Philosophy is among the oldest of intellectual disciplines. Many areas of study now distinct from philosophy — for example, the various sciences — may be regarded as offspring of philosophy which have come of age. Nevertheless, the central philosophical questions remain as vital as ever.
Historically, philosophy has been regarded by many as the most basic of intellectual disciplines; it is the firm conviction of the faculty of the Department of Philosophy that it is among the most relevant. Among the questions dealt with in one philosophy course or another are “What is knowledge?” “What is truth?” “Can we gain knowledge?” “Can we know the truth?” “Are there such things as right and wrong?” “Does God exist?” “What is the nature of the distinction between minds and bodies?” “Are persons machines?” and the like. The department believes that consideration of these and related questions is fundamental to being educated and, as such, should be of interest to all students; moreover, the department believes that many students are sufficiently able and mature intellectually to pursue answers to these questions at an advanced level with profit, and the faculty invite them to join in this pursuit.
The Department of Philosophy offers a wide range of courses in most of the traditional areas of philosophical concern: history of philosophy, ethics, philosophy of religion, metaphysics, to name only a few. A number of courses satisfy General University Requirements. Beyond this, the department offers a major and a minor program in philosophy. The major program is intentionally one of the smallest in the University to allow students maximum opportunity to explore other areas of interest.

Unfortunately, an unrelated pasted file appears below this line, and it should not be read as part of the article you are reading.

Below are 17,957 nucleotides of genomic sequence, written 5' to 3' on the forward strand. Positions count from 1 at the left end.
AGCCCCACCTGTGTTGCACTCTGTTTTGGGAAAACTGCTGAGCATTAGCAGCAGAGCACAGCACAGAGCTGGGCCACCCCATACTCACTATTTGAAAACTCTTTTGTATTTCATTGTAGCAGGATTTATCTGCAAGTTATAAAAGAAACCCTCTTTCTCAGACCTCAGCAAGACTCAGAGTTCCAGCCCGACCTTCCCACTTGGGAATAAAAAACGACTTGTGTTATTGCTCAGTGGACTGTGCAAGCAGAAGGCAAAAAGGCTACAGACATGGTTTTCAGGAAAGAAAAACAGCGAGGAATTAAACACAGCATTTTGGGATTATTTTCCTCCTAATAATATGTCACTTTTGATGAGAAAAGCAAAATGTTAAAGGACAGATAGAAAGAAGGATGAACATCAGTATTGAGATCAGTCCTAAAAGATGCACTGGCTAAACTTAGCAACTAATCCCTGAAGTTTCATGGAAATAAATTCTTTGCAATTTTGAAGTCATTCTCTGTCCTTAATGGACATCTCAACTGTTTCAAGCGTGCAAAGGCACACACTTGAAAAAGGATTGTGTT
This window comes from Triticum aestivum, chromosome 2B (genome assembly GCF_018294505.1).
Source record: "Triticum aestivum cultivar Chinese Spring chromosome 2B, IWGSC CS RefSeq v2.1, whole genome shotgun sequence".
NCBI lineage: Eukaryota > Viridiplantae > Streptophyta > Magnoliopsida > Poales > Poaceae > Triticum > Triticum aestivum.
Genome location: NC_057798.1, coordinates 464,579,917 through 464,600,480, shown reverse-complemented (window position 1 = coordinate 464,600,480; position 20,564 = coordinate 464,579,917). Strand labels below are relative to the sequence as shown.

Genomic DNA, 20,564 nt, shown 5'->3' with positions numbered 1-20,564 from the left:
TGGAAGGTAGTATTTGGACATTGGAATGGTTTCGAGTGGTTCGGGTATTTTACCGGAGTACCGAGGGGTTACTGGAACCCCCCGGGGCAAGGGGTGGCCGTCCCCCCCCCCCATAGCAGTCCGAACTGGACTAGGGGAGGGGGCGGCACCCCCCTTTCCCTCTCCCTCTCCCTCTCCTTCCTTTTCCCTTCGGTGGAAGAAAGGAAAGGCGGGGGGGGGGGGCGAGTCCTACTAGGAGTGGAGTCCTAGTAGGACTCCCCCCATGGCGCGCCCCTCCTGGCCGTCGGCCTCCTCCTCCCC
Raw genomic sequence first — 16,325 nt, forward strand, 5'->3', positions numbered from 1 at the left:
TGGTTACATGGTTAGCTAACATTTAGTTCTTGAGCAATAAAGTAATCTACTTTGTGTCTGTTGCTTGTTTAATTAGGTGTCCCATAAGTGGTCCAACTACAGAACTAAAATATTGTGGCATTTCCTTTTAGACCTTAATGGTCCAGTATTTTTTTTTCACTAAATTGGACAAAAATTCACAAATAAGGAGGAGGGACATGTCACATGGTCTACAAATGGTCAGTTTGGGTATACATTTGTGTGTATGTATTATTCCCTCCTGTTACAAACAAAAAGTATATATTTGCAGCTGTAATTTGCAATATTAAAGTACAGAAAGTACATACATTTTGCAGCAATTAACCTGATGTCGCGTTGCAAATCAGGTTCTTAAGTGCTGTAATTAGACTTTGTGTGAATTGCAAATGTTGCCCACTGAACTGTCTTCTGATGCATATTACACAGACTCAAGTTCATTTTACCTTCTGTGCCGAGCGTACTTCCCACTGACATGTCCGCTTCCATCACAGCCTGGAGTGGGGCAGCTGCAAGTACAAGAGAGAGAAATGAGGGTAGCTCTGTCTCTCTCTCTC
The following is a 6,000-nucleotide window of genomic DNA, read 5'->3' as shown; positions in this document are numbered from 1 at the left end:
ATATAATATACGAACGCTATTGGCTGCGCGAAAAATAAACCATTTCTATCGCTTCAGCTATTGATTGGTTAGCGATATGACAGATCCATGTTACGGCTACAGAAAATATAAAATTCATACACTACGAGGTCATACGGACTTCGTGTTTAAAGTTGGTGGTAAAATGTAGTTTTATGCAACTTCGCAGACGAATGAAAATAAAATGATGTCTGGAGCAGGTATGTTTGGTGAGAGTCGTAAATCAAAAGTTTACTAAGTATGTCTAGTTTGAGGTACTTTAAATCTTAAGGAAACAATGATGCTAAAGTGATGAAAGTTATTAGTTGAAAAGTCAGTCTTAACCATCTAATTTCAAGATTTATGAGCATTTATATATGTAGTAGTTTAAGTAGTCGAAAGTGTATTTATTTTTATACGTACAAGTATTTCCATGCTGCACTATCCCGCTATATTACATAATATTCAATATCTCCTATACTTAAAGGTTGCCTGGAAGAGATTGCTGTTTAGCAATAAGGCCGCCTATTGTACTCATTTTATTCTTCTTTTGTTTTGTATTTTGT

Work in philosophy fits well into many pre-professional programs. It is highly desirable as preparation for law school; indeed, some law schools have historically listed it as the preferred undergraduate major. Emphasizing, as it does, careful, deep, critical analysis of concepts and problems, philosophy is an excellent major for students who will seek positions in business and government which require a liberal arts background.
Recent studies show that students who major in philosophy are among the very highest groups in performance on the Graduate Record and other such qualifying examinations.
RYAN WASSERMAN (2005) Chair and Associate Professor. BA, Western Washington University; PhD, Rutgers University.
DANIEL HOWARD-SNYDER (2001) Professor. BA, Seattle Pacific University; PhD, Syracuse University.
FRANCES HOWARD-SNYDER (1993) Professor. BA, MA, University of Capetown; PhD, Syracuse University.
HUD HUDSON (1992) Professor. BA, Boise State University; MA, PhD, University of Rochester.
NED MARKOSIAN (1998) Professor. BA, Oberlin College; PhD, University of Massachusetts.
NEAL TOGNAZZINI (2014) Assistant Professor. BA, Western Washington University; MA, PhD, University of California, Riverside.
DENNIS WHITCOMB (2007) Associate Professor. BS, Kansas State University; PhD, Rutgers University.
ProgramsUndergraduate MajorUndergraduate Minor
Courses numbered X37; X97; 300, 400 are described in the University Academic Policies section of this catalog.